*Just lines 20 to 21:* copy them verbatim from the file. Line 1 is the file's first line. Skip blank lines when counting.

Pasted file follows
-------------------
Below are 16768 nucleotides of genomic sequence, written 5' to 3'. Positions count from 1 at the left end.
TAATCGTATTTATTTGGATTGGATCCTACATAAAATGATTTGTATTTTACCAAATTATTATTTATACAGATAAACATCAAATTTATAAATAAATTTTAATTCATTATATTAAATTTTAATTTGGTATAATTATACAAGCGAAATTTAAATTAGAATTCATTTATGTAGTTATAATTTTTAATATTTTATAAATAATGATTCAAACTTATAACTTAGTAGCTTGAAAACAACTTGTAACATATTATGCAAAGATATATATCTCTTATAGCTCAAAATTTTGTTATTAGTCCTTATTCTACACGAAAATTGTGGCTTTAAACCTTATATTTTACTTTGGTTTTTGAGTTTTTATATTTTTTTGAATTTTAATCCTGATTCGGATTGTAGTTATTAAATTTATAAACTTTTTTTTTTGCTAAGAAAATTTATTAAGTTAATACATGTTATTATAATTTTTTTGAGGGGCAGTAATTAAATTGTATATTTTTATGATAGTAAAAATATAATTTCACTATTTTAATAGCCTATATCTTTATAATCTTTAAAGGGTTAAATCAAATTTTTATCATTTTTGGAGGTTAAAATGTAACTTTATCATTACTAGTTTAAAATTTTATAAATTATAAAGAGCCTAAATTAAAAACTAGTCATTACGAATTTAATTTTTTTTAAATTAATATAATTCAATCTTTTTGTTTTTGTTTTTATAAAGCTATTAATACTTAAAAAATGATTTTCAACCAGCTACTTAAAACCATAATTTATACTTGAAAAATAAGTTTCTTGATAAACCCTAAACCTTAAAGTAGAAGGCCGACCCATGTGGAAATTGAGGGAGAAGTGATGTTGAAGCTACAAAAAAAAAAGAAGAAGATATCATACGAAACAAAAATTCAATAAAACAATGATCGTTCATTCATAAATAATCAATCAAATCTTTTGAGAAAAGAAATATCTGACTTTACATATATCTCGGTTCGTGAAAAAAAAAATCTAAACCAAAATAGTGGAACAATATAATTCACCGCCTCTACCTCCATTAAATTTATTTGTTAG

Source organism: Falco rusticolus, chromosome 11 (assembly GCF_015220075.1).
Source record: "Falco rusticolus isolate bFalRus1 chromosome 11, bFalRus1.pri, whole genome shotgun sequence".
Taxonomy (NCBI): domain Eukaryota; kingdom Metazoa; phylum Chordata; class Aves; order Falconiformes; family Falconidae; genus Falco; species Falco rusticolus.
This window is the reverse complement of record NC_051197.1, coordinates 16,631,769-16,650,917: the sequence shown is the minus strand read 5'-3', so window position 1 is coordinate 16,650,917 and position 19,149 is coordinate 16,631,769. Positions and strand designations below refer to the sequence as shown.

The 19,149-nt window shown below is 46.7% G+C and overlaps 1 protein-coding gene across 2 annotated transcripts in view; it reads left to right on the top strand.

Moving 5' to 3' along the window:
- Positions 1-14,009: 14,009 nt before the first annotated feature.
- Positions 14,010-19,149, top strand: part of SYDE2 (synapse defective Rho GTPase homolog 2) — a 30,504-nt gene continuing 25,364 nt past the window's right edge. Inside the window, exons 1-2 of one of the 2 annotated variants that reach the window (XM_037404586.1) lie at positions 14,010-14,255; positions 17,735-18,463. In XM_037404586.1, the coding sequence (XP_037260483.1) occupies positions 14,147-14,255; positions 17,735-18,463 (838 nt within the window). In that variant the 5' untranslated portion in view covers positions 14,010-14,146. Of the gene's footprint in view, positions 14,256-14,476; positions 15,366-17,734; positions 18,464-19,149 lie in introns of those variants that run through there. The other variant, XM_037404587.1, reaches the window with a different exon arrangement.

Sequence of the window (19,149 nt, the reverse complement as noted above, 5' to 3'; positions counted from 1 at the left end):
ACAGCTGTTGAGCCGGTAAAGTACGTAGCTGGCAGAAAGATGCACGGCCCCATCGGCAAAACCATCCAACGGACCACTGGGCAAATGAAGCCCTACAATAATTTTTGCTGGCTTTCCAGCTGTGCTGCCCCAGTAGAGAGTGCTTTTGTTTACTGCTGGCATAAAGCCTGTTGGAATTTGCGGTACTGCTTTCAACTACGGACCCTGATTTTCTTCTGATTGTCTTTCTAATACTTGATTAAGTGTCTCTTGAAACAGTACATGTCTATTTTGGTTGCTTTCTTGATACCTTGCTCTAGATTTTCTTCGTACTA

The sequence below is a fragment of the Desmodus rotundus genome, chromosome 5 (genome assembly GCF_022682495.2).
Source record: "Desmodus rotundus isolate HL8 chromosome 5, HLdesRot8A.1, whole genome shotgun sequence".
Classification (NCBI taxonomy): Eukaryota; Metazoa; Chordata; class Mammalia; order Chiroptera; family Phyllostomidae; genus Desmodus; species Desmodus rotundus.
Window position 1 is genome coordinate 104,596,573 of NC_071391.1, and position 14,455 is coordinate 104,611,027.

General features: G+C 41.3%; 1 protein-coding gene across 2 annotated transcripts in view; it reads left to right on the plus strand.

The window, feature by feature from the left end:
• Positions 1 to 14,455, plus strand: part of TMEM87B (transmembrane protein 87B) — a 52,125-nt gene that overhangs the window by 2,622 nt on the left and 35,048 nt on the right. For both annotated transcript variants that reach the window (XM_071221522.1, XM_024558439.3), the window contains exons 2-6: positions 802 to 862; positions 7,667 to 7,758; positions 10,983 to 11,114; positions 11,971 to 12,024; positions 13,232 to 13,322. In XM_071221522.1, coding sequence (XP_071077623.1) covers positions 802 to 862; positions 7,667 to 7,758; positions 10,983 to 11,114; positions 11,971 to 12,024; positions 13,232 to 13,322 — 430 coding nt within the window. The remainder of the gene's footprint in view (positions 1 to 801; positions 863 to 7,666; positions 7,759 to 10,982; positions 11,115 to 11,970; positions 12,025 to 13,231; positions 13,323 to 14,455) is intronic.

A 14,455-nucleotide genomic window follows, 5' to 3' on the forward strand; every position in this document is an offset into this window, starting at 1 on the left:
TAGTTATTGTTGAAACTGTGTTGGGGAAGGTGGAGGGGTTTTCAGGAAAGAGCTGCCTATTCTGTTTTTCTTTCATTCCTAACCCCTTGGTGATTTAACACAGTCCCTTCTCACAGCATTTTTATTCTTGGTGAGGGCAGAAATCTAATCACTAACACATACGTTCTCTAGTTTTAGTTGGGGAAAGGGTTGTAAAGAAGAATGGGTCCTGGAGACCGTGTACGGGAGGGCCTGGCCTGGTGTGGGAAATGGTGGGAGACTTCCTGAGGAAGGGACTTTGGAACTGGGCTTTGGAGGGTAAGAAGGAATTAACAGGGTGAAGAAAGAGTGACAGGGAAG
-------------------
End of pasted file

A 14,455-nucleotide genomic window follows, 5' to 3' on the forward strand; every position in this document is an offset into this window, starting at 1 on the left:
TAGTTATTGTTGAAACTGTGTTGGGGAAGGTGGAGGGGTTTTCAGGAAAGAGCTGCCTATTCTGTTTTTCTTTCATTCCTAACCCCTTGGTGATTTAACACAGTCCCTTCTCACAGCATTTTTATTCTTGGTGAGGGCAGAAATCTAATCACTAACACATACGTTCTCTAGTTTTAGTTGGGGAAAGGGTTGTAAAGAAGAATGGGTCCTGGAGACCGTGTACGGGAGGGCCTGGCCTGGTGTGGGAAATGGTGGGAGACTTCCTGAGGAAGGGACTTTGGAACTGGGCTTTGGAGGGTAAGAAGGAATTAACAGGGTGAAGAAAGAGTGACAGGGAAG